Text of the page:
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LOOK BACK 2013: Chief leads band to success

Chief Jonathan Kruger wants nothing less than the Penticton Indian Band and the City of Penticton to be the capital of the south Okanagan.
December 31, 2013 - 8:26 AM

 PENTICTON - Chief Jonathan Kruger might be Penticton Indian Band's best natural asset.

Much like Westbank First Nation and Osoyoos Indian Band, the Penticton native community is turning what they already have into huge opportunities for their residents and the area at large and it was arguably due to leadership more than anything else. Osoyoo's Chief Clarence Louie and Westbank's Chief Robert Louie are spearheading massive developments including a new prison in the Oliver area and a for-profit hospital resort in West Kelowna.

Kruger said he is about creating instant realities in their community. The band surveyed what its people wanted, from the youngest to the oldest, and set about making those dreams come true.

The biggest and most visible project so far would be the 600-home Skaha Hills resort. While the city struggles to find land for housing development the band turned one of its best vistas into a $250-million landmark. The units will be high-end homes, averaging around $400,000 each. Skaha HIlls will also have a golf course, retail outlets, a vineyard, a winery and a hotel.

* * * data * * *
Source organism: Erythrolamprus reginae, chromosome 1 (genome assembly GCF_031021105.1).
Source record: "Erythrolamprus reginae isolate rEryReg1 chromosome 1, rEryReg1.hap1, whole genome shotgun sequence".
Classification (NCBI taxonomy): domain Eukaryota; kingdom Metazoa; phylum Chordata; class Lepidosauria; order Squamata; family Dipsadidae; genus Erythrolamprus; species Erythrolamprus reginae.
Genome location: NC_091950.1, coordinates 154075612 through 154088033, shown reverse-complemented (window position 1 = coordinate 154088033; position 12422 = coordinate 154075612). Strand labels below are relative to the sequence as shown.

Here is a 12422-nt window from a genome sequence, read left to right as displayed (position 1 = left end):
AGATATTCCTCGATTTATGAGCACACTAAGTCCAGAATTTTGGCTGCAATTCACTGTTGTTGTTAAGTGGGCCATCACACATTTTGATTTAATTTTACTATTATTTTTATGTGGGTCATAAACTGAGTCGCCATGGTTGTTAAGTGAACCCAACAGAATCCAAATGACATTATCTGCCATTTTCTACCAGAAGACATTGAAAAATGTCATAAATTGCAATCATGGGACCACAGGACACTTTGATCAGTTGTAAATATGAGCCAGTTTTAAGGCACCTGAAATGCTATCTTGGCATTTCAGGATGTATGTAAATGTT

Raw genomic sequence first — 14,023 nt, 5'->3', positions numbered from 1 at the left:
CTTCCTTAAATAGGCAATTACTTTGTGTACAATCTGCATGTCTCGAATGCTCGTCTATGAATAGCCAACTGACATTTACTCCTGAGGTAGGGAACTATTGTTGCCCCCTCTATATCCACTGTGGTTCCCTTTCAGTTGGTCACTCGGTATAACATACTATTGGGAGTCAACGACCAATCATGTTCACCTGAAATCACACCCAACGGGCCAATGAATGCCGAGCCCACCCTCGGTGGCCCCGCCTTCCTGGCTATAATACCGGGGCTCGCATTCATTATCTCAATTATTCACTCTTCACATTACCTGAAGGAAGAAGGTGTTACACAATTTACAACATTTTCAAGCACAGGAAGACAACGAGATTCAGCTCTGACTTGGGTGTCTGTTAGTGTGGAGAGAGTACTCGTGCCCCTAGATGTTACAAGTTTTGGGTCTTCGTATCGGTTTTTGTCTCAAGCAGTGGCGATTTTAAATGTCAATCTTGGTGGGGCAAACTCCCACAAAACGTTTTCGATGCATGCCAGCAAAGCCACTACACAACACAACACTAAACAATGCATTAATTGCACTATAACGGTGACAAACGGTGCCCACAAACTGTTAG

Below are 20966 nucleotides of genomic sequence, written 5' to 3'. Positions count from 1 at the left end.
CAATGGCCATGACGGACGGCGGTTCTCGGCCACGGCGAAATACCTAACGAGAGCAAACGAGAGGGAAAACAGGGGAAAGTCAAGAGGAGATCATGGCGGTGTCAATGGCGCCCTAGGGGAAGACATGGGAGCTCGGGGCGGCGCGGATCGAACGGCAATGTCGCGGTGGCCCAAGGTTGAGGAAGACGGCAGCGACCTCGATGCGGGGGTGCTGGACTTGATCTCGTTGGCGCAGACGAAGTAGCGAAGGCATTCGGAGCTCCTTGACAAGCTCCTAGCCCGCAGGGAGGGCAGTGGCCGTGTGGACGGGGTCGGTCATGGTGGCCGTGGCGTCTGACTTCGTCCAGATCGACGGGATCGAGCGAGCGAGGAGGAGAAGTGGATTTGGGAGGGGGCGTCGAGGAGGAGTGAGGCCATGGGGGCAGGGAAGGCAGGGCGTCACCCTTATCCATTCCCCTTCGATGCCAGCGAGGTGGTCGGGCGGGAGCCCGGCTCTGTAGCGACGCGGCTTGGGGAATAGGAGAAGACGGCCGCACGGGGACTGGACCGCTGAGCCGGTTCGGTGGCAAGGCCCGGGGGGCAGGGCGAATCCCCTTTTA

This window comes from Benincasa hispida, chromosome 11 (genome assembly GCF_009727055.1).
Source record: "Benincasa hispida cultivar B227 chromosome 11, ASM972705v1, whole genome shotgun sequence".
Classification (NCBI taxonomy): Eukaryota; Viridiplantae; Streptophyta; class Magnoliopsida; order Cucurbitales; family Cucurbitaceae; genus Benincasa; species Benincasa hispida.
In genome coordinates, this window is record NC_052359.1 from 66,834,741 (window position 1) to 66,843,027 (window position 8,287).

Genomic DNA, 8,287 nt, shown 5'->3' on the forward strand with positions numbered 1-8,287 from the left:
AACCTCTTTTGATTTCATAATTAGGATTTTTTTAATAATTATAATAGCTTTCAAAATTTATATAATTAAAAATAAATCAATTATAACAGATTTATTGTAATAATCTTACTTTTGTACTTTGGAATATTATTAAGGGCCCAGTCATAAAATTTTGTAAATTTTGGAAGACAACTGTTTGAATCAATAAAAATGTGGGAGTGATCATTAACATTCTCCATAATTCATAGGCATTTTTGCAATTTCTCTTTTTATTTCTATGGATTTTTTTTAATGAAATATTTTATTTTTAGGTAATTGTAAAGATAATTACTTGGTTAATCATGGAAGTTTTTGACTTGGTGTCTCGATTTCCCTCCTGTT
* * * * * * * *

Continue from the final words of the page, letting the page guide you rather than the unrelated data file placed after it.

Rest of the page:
The band has also developed the biggest gravel pit in the south Okanagan, created the largest trucking company in Penticton, erected a three-storey log house day care and a state-of-the-art elementary and culture center. The band is also the water license holder for Eneas Lake which will have a new $3 million dam. The band is also chasing a large retail project that will line their side of the channel.

The ambition and aggressive business-first attitude also extends to smaller projects such as the Coyote Cruises river channel service. Earlier this year taxi companies complained about customers paying $5 for bus service at the beginning of the channel ride. This meant floaters would avoid the taxis parked at the Skaha Lake end of the channel.

"That's business," Kruger had said about the up-front fees. "We are not going to change what we are doing. It's very successful for us."

The band is also getting in the music business although there's been a few stumbling steps. The Boonstock music festival will be held next year on land owned be a few band locatees. The festival selected Penticton after facing negative pressure in its birthplace, Sturgeon County, AB but it faced a bit of controversy with Penticton city council.

Mayor Garry Litke said it needs to present a detailed security plan before looking for the city's blessing and Kruger stressed the concert is OK as "long as it's done in a safe manner."

To contact a reporter for this story, to send photos or videos, email Shannon Quesnel at squesnel@infotelnews.ca, call 250-488-3065, send tweets to @shannonquesnel1 or @InfoNewsPentict.

News from © InfoTel News Ltd, 2013
InfoTel News Ltd

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